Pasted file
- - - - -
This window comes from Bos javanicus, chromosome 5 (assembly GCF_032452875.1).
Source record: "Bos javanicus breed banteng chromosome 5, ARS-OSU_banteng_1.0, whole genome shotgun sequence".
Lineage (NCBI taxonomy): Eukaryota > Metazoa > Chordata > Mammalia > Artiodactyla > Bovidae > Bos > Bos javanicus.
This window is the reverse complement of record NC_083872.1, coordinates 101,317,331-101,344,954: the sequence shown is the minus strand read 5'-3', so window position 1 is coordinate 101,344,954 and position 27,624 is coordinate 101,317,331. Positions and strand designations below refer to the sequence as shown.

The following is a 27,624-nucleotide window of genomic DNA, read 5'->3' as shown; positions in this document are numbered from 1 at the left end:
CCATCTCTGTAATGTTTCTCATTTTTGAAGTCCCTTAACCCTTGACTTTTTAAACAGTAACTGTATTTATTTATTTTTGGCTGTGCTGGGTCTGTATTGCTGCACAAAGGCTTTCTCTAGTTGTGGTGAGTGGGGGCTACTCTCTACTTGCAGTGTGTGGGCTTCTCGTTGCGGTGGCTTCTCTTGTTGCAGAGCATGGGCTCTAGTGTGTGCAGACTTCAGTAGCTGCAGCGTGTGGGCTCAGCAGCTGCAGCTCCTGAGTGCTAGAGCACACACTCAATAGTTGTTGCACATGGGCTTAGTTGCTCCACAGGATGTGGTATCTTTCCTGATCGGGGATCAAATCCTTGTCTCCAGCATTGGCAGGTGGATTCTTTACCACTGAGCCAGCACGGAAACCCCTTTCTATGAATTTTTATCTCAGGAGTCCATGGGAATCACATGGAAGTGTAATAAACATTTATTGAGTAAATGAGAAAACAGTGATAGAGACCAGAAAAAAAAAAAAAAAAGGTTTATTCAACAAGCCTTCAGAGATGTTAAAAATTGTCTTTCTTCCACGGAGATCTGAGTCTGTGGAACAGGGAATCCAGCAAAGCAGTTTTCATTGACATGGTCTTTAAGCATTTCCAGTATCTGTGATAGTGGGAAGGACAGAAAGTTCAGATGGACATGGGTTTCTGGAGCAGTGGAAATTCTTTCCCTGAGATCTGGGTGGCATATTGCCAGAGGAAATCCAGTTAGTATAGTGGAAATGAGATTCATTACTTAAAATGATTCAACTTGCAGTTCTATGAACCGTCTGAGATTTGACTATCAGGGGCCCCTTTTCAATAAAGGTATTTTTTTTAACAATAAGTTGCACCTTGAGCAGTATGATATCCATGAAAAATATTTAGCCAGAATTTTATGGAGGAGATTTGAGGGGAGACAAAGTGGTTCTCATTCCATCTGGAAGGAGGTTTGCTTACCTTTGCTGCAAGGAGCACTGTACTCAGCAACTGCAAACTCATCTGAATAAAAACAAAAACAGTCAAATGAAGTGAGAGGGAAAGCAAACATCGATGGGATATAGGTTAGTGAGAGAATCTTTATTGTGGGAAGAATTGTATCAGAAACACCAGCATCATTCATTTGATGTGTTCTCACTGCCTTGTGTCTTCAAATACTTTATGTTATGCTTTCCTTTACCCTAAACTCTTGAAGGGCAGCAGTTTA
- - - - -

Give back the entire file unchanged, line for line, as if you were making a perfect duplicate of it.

This window comes from Bos javanicus, chromosome 5 (assembly GCF_032452875.1).
Source record: "Bos javanicus breed banteng chromosome 5, ARS-OSU_banteng_1.0, whole genome shotgun sequence".
Lineage (NCBI taxonomy): Eukaryota > Metazoa > Chordata > Mammalia > Artiodactyla > Bovidae > Bos > Bos javanicus.
This window is the reverse complement of record NC_083872.1, coordinates 101,317,331-101,344,954: the sequence shown is the minus strand read 5'-3', so window position 1 is coordinate 101,344,954 and position 27,624 is coordinate 101,317,331. Positions and strand designations below refer to the sequence as shown.

The following is a 27,624-nucleotide window of genomic DNA, read 5'->3' as shown; positions in this document are numbered from 1 at the left end:
CCATCTCTGTAATGTTTCTCATTTTTGAAGTCCCTTAACCCTTGACTTTTTAAACAGTAACTGTATTTATTTATTTTTGGCTGTGCTGGGTCTGTATTGCTGCACAAAGGCTTTCTCTAGTTGTGGTGAGTGGGGGCTACTCTCTACTTGCAGTGTGTGGGCTTCTCGTTGCGGTGGCTTCTCTTGTTGCAGAGCATGGGCTCTAGTGTGTGCAGACTTCAGTAGCTGCAGCGTGTGGGCTCAGCAGCTGCAGCTCCTGAGTGCTAGAGCACACACTCAATAGTTGTTGCACATGGGCTTAGTTGCTCCACAGGATGTGGTATCTTTCCTGATCGGGGATCAAATCCTTGTCTCCAGCATTGGCAGGTGGATTCTTTACCACTGAGCCAGCACGGAAACCCCTTTCTATGAATTTTTATCTCAGGAGTCCATGGGAATCACATGGAAGTGTAATAAACATTTATTGAGTAAATGAGAAAACAGTGATAGAGACCAGAAAAAAAAAAAAAAAAGGTTTATTCAACAAGCCTTCAGAGATGTTAAAAATTGTCTTTCTTCCACGGAGATCTGAGTCTGTGGAACAGGGAATCCAGCAAAGCAGTTTTCATTGACATGGTCTTTAAGCATTTCCAGTATCTGTGATAGTGGGAAGGACAGAAAGTTCAGATGGACATGGGTTTCTGGAGCAGTGGAAATTCTTTCCCTGAGATCTGGGTGGCATATTGCCAGAGGAAATCCAGTTAGTATAGTGGAAATGAGATTCATTACTTAAAATGATTCAACTTGCAGTTCTATGAACCGTCTGAGATTTGACTATCAGGGGCCCCTTTTCAATAAAGGTATTTTTTTTAACAATAAGTTGCACCTTGAGCAGTATGATATCCATGAAAAATATTTAGCCAGAATTTTATGGAGGAGATTTGAGGGGAGACAAAGTGGTTCTCATTCCATCTGGAAGGAGGTTTGCTTACCTTTGCTGCAAGGAGCACTGTACTCAGCAACTGCAAACTCATCTGAATAAAAACAAAAACAGTCAAATGAAGTGAGAGGGAAAGCAAACATCGATGGGATATAGGTTAGTGAGAGAATCTTTATTGTGGGAAGAATTGTATCAGAAACACCAGCATCATTCATTTGATGTGTTCTCACTGCCTTGTGTCTTCAAATACTTTATGTTATGCTTTCCTTTACCCTAAACTCTTGAAGGGCAGCAGTTTA